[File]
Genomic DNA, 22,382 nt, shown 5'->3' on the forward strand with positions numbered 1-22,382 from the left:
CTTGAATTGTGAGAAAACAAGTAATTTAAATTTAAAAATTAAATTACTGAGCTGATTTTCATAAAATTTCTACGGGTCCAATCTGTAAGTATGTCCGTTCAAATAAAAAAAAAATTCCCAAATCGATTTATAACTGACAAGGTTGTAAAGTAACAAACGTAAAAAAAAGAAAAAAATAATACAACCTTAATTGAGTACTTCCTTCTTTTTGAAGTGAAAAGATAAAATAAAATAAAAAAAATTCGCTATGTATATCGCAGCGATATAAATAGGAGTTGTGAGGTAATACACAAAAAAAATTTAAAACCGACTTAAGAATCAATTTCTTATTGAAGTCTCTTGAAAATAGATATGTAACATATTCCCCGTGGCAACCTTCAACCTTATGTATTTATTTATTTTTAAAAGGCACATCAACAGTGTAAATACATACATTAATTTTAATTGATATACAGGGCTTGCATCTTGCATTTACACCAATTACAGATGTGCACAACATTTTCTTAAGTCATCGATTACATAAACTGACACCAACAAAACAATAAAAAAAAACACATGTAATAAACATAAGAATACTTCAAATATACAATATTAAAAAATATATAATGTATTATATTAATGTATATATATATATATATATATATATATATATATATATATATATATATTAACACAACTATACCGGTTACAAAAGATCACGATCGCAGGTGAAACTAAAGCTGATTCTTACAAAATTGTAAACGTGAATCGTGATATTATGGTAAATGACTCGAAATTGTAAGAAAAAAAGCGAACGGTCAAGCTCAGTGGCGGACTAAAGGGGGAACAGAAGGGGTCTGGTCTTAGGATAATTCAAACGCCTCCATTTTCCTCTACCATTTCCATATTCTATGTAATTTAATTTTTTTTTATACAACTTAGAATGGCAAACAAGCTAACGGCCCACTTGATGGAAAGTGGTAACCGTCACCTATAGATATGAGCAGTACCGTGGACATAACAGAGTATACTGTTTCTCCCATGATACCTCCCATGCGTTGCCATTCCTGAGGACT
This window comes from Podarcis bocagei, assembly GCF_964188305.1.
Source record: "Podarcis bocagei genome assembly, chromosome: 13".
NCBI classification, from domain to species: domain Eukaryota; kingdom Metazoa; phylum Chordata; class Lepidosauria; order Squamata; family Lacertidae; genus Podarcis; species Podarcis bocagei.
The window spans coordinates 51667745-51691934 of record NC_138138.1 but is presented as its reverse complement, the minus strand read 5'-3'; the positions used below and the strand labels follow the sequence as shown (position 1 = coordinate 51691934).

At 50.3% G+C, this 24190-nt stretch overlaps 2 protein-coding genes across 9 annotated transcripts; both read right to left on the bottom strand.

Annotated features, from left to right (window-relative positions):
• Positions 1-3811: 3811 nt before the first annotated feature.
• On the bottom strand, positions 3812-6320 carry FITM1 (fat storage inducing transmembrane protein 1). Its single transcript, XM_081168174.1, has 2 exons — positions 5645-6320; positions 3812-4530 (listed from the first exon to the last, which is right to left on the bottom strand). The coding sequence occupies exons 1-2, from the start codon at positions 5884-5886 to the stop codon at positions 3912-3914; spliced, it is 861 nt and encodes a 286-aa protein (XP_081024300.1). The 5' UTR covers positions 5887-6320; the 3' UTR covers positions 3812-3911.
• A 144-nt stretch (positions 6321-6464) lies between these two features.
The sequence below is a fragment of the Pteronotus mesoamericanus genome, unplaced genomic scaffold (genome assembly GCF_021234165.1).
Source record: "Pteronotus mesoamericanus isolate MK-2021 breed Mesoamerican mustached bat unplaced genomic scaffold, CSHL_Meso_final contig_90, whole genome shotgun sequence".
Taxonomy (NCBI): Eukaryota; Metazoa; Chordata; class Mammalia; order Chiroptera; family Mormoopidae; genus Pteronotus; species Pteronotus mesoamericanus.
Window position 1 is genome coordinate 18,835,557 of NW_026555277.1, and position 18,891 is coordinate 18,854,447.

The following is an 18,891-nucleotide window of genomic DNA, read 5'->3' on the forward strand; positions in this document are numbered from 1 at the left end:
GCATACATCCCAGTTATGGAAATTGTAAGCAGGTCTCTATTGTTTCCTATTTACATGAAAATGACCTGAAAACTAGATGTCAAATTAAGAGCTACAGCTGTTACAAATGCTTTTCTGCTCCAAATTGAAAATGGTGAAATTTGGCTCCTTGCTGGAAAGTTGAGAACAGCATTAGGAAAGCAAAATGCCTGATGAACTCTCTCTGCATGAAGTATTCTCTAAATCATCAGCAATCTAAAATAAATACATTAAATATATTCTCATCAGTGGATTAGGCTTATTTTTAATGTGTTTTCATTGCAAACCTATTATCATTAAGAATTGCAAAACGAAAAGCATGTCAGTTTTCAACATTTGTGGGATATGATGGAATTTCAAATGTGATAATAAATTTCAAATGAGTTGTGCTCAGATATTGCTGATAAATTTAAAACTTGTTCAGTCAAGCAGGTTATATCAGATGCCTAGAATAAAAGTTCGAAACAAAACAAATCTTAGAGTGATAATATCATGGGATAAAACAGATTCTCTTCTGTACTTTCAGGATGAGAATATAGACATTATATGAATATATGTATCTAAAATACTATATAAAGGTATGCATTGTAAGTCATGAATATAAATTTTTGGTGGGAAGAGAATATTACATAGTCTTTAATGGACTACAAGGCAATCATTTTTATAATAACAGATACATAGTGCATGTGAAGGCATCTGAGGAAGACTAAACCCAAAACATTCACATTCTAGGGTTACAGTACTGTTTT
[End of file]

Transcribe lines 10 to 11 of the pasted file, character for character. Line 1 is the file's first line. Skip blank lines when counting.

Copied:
• On the bottom strand, positions 3812-6320 carry FITM1 (fat storage inducing transmembrane protein 1). Its single transcript, XM_081168174.1, has 2 exons — positions 5645-6320; positions 3812-4530 (listed from the first exon to the last, which is right to left on the bottom strand). The coding sequence occupies exons 1-2, from the start codon at positions 5884-5886 to the stop codon at positions 3912-3914; spliced, it is 861 nt and encodes a 286-aa protein (XP_081024300.1). The 5' UTR covers positions 5887-6320; the 3' UTR covers positions 3812-3911.
• A 144-nt stretch (positions 6321-6464) lies between these two features.